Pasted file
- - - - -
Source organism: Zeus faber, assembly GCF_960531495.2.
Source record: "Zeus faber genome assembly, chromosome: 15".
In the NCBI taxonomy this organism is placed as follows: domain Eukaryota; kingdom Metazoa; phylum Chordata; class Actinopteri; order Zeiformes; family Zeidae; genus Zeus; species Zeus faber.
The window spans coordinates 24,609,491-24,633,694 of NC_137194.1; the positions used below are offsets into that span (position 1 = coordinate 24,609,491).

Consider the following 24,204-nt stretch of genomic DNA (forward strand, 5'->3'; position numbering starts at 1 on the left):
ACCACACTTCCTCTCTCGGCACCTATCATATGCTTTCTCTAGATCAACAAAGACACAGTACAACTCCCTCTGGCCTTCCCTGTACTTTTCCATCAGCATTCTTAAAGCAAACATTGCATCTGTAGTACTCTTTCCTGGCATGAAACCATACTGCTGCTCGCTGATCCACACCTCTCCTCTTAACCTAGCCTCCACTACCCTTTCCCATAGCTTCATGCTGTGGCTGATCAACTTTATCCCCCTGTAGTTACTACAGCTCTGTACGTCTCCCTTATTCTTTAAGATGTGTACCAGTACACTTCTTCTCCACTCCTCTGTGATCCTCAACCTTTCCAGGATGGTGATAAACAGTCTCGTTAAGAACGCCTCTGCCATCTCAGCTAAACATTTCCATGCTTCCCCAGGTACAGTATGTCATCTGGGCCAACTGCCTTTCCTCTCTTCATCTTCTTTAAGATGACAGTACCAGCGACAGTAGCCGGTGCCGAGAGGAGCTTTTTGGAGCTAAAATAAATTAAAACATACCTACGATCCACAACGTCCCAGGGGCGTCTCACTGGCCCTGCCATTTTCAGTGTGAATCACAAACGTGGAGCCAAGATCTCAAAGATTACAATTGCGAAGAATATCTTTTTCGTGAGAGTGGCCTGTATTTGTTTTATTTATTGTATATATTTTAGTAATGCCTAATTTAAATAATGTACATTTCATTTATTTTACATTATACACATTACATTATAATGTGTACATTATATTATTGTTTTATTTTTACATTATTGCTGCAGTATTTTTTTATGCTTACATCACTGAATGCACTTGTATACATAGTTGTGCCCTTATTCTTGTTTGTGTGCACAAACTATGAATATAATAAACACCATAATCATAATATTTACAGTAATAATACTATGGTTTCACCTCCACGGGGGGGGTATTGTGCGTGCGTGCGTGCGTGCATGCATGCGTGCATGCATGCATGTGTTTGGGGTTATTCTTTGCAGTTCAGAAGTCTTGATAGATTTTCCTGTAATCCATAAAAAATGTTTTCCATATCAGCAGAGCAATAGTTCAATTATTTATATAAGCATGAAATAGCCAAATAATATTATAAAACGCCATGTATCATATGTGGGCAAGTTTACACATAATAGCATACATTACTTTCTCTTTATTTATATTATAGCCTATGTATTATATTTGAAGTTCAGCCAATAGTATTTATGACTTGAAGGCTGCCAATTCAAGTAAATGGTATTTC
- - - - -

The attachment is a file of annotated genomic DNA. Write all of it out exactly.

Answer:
Source organism: Zeus faber, assembly GCF_960531495.2.
Source record: "Zeus faber genome assembly, chromosome: 15".
In the NCBI taxonomy this organism is placed as follows: domain Eukaryota; kingdom Metazoa; phylum Chordata; class Actinopteri; order Zeiformes; family Zeidae; genus Zeus; species Zeus faber.
The window spans coordinates 24,609,491-24,633,694 of NC_137194.1; the positions used below are offsets into that span (position 1 = coordinate 24,609,491).

Consider the following 24,204-nt stretch of genomic DNA (forward strand, 5'->3'; position numbering starts at 1 on the left):
ACCACACTTCCTCTCTCGGCACCTATCATATGCTTTCTCTAGATCAACAAAGACACAGTACAACTCCCTCTGGCCTTCCCTGTACTTTTCCATCAGCATTCTTAAAGCAAACATTGCATCTGTAGTACTCTTTCCTGGCATGAAACCATACTGCTGCTCGCTGATCCACACCTCTCCTCTTAACCTAGCCTCCACTACCCTTTCCCATAGCTTCATGCTGTGGCTGATCAACTTTATCCCCCTGTAGTTACTACAGCTCTGTACGTCTCCCTTATTCTTTAAGATGTGTACCAGTACACTTCTTCTCCACTCCTCTGTGATCCTCAACCTTTCCAGGATGGTGATAAACAGTCTCGTTAAGAACGCCTCTGCCATCTCAGCTAAACATTTCCATGCTTCCCCAGGTACAGTATGTCATCTGGGCCAACTGCCTTTCCTCTCTTCATCTTCTTTAAGATGACAGTACCAGCGACAGTAGCCGGTGCCGAGAGGAGCTTTTTGGAGCTAAAATAAATTAAAACATACCTACGATCCACAACGTCCCAGGGGCGTCTCACTGGCCCTGCCATTTTCAGTGTGAATCACAAACGTGGAGCCAAGATCTCAAAGATTACAATTGCGAAGAATATCTTTTTCGTGAGAGTGGCCTGTATTTGTTTTATTTATTGTATATATTTTAGTAATGCCTAATTTAAATAATGTACATTTCATTTATTTTACATTATACACATTACATTATAATGTGTACATTATATTATTGTTTTATTTTTACATTATTGCTGCAGTATTTTTTTATGCTTACATCACTGAATGCACTTGTATACATAGTTGTGCCCTTATTCTTGTTTGTGTGCACAAACTATGAATATAATAAACACCATAATCATAATATTTACAGTAATAATACTATGGTTTCACCTCCACGGGGGGGGTATTGTGCGTGCGTGCGTGCGTGCATGCATGCGTGCATGCATGCATGTGTTTGGGGTTATTCTTTGCAGTTCAGAAGTCTTGATAGATTTTCCTGTAATCCATAAAAAATGTTTTCCATATCAGCAGAGCAATAGTTCAATTATTTATATAAGCATGAAATAGCCAAATAATATTATAAAACGCCATGTATCATATGTGGGCAAGTTTACACATAATAGCATACATTACTTTCTCTTTATTTATATTATAGCCTATGTATTATATTTGAAGTTCAGCCAATAGTATTTATGACTTGAAGGCTGCCAATTCAAGTAAATGGTATTTC